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Originally posted by constantwonder
Yes. . . Crothers. . .
What is his job exactly? Is he a mathematician or a physicist?
What's that he's neither. . . . So then he must be a Electrical engineer or cosmologist right? No. . . He's nothing. No credentials. Got expelled from college for being a complete arse to staff and fellows.
Yes. I see it now. The credibility of your sources sure is insurmountable
The only people taking Crothers seriously is Crothers.
Originally posted by BellaMente
First of all, the calculation of path integrals is used in just about every aspect of physics. It has nothing directly to do with virtual particles, and does nothing to provide evidence for the existence of virtual particles.
Yes, virtual particles work in Feynman diagrams. This does not prove the existence of virtual particles either, Feynman diagrams do not detect virtual particles.
As I said, if a theory works, than it is used. There is nothing wrong with that. For me however, I am not going to succumb to such pressure - I am an unorthodox person and I *refuse* to conform to society
- and I am a theoretical physics major because I want to know the *truth* about the Universe and I want to teach others the *truth* about the Universe. So I will learn the theories and the models and I will use them if I have to, but I am not going to accept them just because everyone else does.
That's not me and I don't care what people think, I am proud to be unconventional. I'd rather be hated for my unconventionality or rebellion than be liked for being fake, weak, and ignorant.
then you will happily go on with your life, using Einstein's equations when you need them, and using quantum mechanics when you need it, and never ever think to question what the truth really is.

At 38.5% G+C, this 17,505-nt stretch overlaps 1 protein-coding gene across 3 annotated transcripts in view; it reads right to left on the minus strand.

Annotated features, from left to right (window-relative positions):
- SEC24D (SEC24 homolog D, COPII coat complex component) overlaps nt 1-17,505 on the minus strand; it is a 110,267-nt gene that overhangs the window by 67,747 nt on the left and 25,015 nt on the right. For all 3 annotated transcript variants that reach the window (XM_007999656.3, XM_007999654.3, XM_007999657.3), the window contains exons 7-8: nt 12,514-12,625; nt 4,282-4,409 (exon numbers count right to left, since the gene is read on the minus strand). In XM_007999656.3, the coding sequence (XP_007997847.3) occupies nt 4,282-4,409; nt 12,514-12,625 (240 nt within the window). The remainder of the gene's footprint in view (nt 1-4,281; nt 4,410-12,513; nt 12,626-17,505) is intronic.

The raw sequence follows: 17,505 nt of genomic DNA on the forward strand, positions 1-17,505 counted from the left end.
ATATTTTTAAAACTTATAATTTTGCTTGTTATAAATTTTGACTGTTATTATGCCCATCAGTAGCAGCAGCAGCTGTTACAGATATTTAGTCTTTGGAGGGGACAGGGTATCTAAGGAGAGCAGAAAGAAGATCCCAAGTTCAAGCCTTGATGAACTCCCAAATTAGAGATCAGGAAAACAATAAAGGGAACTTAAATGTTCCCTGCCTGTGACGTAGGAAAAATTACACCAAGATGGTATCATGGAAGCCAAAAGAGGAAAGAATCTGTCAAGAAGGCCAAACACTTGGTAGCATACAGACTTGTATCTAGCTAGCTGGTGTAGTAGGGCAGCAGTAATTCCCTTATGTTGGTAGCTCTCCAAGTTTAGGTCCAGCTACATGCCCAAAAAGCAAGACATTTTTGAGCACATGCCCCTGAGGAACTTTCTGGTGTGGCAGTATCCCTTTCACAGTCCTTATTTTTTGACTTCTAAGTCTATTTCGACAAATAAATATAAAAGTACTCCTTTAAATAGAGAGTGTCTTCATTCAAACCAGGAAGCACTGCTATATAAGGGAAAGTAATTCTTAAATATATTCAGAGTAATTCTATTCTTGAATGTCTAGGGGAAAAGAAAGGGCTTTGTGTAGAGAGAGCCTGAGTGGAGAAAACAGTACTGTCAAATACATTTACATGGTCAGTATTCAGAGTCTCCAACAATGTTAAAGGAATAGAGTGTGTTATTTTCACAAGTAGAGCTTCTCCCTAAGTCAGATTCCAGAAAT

Although, gravitational waves can be thought of as a group of gravitons, I believe in neither. As for the force of gravity itself, I think it may just be something entirely different than what people think it is - not curved space, not gravitational waves, and not gravitons.
I don't believe in virtual particles for several reasons. For one, the simple fact is that there is a lot going on in the quantum world we don't know about. I also side with Bohm here and think that quantum mechanics is incomplete. We don't even know that particles exist, it was only assumed because of Planck's blackbody radiation formula. Quantization is a fact but this does not necessarily imply particles. Quantization looks awfully a lot like simple harmonics on a string and in fact, if you treat the photons in the black box as electromagnetic waves with nodes at the ends and do a summation instead of an integral, you avoid the UV catastrophe... Am I saying now that particles don't exist? No, but I am saying that we can't prove they exist.
Originally posted by mnemeth1
reply to post by Paladin327
Electromagnetic forces better explain observations than gravity.
See Peratt's paper on galaxy modeling.
The data obtained by the Cassini Radio and Plasma Wave Science instrument (RPWS) during the shallow (2005-02-17) and the steep (2005-07-14) crossings of the E ring revealed a considerable electron depletion in the proximity of the Enceladus orbit. Assuming that this depletion is a signature of the presence of charged dust particles, the main characteristics of dust down to submicron sized particles have been derived. The size distribution is found to be well described by a power law with an index 5.5 to 6...Two papers have been submitted to Planetary and Space Science.
Originally posted by mnemeth1
But since you want to attack the person and not his arguments, how about attacking these people instead.